Friday, July 25, 2014

Secondary Characters

This week, my husband and I decided to go see Maleficent.  I was interested to see how they would turn the fairy tale upside down.  As I’ve said before, I love retellings of fairy tales, and I’ve seen it done quite well.

As we watched, especially near the end, there was one thing that really bothered me.  It wasn’t anything major, or anything that really spoiled the movie, but it was one that’s kept me thinking for a while.  There was a character in the movie who had a lot of potential.  He was in almost every scene.  Yet he did absolutely nothing for the plot.  He was a fluff character who sat back and watched everything else happen.

I’m talking about the crow.  Okay, I know he played little part in the actual movie as well, but he had so much potential.  He was the one there as Maleficent was learning to like the ‘little beastie’ and he was the only one who was willing to talk back to her when he thought she’d done something wrong.  With just a little creativity, I think he could have been more than just a flat secondary character.

So what is the importance of secondary characters?  Are they there to support the main character?  Provide guidance?  Maybe even conflict.

As I look through the different WIPs that I’m working on, I’ve started to really look at those secondary characters and try to determine exactly what their purpose is.  I’ve come up with three things that I think are necessary for a secondary character to be round and to really draw the reader in.

1.  A secondary character must have a role in the story.

                I guess that should be pretty self-explanatory.  If there’s no reason for them to be there, then why are they there?  Except I know I’ve seen and read many stories where there are secondary characters who are only there for filler.  I’ve even created characters like that.  In The Orphans of Jadox, there are quite a few orphans running around.  Though they play a part, most didn’t have a role in the story, other than to show that there were children.  I ended up cutting five of them, and it didn’t even affect the story.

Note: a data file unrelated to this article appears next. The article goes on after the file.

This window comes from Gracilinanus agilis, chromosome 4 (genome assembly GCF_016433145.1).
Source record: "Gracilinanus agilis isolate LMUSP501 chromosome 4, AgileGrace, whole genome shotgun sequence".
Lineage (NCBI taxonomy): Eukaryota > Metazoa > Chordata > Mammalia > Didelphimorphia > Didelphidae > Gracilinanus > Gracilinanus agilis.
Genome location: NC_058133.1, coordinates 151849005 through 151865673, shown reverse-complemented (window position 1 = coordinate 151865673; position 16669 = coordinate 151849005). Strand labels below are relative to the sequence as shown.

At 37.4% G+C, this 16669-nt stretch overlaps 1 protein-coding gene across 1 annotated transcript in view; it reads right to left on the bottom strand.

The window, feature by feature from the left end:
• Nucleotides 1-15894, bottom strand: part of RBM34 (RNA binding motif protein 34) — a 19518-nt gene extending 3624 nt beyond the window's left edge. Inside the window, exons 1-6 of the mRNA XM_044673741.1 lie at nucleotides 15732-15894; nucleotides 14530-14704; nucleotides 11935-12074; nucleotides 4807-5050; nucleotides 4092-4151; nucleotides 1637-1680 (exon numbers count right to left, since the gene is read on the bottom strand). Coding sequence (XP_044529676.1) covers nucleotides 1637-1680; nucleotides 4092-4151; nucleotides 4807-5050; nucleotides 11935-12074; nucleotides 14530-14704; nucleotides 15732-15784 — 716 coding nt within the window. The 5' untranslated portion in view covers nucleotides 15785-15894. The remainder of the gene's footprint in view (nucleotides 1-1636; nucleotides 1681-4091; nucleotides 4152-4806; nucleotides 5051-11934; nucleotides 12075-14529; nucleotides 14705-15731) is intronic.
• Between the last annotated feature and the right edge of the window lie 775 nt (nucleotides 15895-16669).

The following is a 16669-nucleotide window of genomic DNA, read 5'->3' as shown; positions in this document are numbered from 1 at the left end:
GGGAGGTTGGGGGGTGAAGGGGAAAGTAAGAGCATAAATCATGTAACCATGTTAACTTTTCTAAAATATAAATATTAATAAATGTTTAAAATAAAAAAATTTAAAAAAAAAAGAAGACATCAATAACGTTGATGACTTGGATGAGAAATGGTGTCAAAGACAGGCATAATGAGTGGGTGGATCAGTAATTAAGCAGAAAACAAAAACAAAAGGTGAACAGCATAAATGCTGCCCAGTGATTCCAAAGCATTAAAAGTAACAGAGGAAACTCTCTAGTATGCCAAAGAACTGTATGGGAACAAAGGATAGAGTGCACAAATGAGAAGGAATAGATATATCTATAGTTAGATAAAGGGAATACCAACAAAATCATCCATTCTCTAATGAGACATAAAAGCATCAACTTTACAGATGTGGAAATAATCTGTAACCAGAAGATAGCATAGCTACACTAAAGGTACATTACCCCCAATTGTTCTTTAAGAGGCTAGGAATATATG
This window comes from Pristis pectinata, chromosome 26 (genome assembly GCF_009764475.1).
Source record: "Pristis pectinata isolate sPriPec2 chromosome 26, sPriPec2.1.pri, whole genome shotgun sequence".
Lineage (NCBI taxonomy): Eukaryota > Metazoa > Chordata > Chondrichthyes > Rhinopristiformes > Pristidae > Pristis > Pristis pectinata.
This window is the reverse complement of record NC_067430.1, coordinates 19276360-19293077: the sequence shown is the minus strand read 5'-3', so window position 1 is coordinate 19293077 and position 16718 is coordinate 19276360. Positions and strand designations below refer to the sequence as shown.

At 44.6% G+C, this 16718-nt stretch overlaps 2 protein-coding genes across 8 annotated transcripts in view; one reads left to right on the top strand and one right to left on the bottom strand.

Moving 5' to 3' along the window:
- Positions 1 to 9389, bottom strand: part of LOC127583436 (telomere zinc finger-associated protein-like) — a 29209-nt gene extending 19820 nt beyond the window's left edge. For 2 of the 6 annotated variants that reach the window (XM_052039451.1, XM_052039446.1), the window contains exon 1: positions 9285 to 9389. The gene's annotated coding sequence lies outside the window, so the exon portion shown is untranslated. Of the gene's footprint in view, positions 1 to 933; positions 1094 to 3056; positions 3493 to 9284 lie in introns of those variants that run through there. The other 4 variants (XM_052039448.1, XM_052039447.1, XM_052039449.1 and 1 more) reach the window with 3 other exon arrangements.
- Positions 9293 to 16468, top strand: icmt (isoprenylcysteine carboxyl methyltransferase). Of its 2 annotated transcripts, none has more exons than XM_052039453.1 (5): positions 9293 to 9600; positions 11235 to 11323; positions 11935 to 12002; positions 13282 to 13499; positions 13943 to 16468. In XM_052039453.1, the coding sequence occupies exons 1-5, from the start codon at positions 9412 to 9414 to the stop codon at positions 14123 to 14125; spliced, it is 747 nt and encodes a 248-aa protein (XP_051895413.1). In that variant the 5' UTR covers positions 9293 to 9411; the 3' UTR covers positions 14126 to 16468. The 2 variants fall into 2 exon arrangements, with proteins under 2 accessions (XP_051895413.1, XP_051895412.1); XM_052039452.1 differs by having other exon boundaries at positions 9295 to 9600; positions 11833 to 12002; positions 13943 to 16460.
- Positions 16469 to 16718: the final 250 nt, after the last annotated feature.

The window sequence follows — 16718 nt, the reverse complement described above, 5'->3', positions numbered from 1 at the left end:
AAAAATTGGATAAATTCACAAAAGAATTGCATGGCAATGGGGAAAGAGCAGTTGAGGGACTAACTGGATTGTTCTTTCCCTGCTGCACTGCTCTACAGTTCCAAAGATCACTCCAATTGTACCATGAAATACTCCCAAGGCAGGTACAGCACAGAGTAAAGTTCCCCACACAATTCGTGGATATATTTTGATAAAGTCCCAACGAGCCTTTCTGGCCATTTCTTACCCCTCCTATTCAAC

In Maleficent, the crow really didn’t have a role.  He was probably there just because there was a crow in the original movie.  If he had been deleted from the story, I think everything would have been exactly the same.  Honestly, she could have been speaking to herself with all the interaction that they had.

2. A secondary character must move the plot forward.

                Now this may sound similar to point number one, but here’s the difference.  You can have a character in the story, who has a role (father, boss, child, etc) but as much as they play a role, they don’t do anything for the plot.  It’s like taking the scenic route when you want to get to your destination. 
                I’ll give another example.  I had a character who was sold as a servant and ended up learning to sew.  The seamstress taught her everything she knew, and despite all odds, they became friends.  Then she was sold again, and she never saw the seamstress after that.  I had a beta call me out on that.  She told me that unless my character needed to use her sewing skills in the final conflict, the entire side plot didn’t do anything for the story.  Did she have a role?  Yes.  She taught my main character, they formed a friendship.  Yet, she did nothing for the story and plot itself.

3. A secondary character needs to have motivation of their own.

                I think this is the most important.  Everyone has some purpose for existing.  Even if the story is told from the main character’s point of view, that doesn’t mean that every character within the story doesn’t have their own agenda.
                I love bringing up Wreck it Ralph for that exact reason.  You’ve got the bad guy, Ralph, who wants to get a medal.  He’s the main character.  But all of the secondary characters have their own agendas too.  Finding the cybug.  Winning a race.  Saving his game.  Their paths intersect, and every interaction is propelled forward by each of their individual desires.  Having a secondary character there just to help the main character doesn’t help either of them.  Give them a reason to do what they do.


Anything else you’d add to the list?  What secondary characters do you love?